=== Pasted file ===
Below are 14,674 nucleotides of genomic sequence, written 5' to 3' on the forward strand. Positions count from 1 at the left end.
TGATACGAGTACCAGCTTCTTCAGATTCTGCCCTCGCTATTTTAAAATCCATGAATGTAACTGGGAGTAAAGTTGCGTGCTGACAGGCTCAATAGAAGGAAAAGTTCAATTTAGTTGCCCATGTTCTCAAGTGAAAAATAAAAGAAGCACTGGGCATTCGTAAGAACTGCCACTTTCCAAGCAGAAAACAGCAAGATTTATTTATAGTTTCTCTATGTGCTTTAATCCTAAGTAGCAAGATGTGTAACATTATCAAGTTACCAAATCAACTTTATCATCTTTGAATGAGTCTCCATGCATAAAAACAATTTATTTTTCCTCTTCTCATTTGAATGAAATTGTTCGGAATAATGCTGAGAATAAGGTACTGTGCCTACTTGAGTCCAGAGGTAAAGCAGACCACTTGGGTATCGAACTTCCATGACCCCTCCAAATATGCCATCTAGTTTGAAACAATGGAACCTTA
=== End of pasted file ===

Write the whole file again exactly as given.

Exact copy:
Below are 14,674 nucleotides of genomic sequence, written 5' to 3' on the forward strand. Positions count from 1 at the left end.
TGATACGAGTACCAGCTTCTTCAGATTCTGCCCTCGCTATTTTAAAATCCATGAATGTAACTGGGAGTAAAGTTGCGTGCTGACAGGCTCAATAGAAGGAAAAGTTCAATTTAGTTGCCCATGTTCTCAAGTGAAAAATAAAAGAAGCACTGGGCATTCGTAAGAACTGCCACTTTCCAAGCAGAAAACAGCAAGATTTATTTATAGTTTCTCTATGTGCTTTAATCCTAAGTAGCAAGATGTGTAACATTATCAAGTTACCAAATCAACTTTATCATCTTTGAATGAGTCTCCATGCATAAAAACAATTTATTTTTCCTCTTCTCATTTGAATGAAATTGTTCGGAATAATGCTGAGAATAAGGTACTGTGCCTACTTGAGTCCAGAGGTAAAGCAGACCACTTGGGTATCGAACTTCCATGACCCCTCCAAATATGCCATCTAGTTTGAAACAATGGAACCTTA